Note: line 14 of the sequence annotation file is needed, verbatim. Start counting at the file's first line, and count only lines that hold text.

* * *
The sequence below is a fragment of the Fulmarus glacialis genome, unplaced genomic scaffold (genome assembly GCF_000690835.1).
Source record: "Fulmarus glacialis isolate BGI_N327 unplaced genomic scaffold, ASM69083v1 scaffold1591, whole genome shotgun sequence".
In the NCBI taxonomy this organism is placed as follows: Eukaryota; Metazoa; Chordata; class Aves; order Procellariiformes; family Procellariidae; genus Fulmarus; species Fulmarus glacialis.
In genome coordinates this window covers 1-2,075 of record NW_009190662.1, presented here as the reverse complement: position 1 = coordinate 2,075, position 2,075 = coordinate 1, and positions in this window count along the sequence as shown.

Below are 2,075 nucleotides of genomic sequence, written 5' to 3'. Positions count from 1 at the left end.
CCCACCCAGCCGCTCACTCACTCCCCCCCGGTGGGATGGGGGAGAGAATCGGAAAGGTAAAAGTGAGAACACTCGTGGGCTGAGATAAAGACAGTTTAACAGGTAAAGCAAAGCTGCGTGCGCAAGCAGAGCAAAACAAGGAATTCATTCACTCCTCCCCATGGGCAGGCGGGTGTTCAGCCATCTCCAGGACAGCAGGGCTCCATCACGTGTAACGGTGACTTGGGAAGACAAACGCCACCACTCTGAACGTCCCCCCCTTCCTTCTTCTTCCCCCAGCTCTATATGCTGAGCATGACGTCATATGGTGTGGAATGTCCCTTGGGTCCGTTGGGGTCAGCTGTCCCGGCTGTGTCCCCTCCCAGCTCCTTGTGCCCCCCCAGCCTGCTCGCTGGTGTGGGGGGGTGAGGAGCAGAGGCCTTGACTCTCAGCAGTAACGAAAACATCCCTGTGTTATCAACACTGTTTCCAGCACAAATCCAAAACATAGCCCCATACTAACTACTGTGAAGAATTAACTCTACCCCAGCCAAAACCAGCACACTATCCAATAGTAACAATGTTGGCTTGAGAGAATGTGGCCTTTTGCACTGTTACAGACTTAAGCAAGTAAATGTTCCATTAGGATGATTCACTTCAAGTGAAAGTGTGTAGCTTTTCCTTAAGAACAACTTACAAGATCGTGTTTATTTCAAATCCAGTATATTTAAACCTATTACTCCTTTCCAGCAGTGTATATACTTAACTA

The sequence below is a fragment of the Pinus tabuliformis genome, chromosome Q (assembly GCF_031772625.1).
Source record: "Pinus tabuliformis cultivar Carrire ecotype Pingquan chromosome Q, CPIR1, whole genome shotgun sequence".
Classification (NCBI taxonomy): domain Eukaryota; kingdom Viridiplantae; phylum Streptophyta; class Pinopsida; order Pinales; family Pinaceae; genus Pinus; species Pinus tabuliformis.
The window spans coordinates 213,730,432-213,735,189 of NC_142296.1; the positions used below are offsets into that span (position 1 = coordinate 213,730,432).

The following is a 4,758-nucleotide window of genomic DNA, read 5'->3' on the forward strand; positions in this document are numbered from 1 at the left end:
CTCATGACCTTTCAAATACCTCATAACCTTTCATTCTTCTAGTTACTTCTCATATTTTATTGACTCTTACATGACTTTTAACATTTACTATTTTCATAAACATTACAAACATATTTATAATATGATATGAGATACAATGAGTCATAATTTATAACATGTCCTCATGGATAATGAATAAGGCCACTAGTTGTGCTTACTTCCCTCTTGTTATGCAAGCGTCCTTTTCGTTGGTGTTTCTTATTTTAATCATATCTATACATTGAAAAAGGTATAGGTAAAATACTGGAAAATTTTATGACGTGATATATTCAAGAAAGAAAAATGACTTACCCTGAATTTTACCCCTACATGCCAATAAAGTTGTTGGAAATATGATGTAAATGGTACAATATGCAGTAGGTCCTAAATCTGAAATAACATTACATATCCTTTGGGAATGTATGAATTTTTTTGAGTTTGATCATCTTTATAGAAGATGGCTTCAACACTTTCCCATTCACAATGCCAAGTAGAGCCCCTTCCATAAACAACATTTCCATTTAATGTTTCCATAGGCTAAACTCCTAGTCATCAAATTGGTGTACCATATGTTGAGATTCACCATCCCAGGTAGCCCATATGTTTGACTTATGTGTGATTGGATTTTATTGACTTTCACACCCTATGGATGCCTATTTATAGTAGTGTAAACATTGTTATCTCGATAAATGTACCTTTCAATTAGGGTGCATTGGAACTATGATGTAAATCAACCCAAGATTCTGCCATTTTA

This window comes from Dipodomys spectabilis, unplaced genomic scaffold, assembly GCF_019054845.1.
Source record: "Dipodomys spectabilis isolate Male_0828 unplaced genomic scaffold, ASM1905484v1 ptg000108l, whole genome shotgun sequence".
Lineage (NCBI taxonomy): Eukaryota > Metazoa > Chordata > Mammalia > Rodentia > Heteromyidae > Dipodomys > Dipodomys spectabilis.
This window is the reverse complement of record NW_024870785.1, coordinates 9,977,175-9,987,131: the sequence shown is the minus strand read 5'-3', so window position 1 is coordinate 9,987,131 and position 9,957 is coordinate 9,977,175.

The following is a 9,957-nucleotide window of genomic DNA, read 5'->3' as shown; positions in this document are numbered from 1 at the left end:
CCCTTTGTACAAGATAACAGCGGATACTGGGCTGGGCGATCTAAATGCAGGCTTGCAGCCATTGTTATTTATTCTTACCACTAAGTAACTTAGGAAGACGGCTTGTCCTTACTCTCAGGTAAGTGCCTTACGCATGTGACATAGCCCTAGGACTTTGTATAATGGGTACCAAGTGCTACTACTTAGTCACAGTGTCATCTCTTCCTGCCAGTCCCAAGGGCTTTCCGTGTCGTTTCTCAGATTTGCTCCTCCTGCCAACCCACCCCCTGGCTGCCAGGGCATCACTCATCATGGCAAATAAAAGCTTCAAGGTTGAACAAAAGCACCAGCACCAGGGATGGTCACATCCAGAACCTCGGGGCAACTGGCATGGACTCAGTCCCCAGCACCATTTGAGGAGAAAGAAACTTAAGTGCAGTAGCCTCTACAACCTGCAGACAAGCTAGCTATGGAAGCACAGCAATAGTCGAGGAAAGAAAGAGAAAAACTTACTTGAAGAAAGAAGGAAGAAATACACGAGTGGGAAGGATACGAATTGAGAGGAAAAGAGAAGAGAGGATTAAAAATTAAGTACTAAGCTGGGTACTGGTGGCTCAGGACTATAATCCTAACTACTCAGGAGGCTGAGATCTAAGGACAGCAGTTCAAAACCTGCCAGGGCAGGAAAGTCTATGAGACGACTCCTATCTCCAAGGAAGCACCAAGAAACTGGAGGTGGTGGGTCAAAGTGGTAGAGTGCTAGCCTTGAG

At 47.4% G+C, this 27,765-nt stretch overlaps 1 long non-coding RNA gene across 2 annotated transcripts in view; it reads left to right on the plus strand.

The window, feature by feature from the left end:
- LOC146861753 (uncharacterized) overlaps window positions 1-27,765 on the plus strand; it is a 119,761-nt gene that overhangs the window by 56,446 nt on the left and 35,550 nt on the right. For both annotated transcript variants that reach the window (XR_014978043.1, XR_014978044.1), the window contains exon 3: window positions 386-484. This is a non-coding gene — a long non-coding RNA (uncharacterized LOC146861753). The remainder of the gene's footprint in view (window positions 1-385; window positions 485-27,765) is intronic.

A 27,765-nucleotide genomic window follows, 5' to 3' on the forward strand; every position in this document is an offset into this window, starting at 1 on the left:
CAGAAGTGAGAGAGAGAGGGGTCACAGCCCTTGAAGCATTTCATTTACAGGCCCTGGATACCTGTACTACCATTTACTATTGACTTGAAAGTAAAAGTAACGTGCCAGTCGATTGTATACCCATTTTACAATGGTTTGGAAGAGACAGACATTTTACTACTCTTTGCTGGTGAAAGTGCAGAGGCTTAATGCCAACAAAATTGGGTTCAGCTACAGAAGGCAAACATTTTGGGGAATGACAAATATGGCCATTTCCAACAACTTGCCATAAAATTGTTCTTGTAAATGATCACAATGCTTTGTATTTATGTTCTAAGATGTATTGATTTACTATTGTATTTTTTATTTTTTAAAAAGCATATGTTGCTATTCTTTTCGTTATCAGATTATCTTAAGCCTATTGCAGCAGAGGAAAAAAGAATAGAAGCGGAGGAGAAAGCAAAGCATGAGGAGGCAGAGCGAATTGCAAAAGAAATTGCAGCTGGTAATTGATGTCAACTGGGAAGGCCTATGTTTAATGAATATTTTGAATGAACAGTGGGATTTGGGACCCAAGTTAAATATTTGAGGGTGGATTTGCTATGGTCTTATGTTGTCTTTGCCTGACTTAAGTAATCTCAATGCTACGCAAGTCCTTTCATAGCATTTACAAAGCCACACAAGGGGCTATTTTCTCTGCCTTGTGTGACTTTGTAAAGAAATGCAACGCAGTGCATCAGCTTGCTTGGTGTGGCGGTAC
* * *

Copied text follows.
Source record: "Dipodomys spectabilis isolate Male_0828 unplaced genomic scaffold, ASM1905484v1 ptg000108l, whole genome shotgun sequence".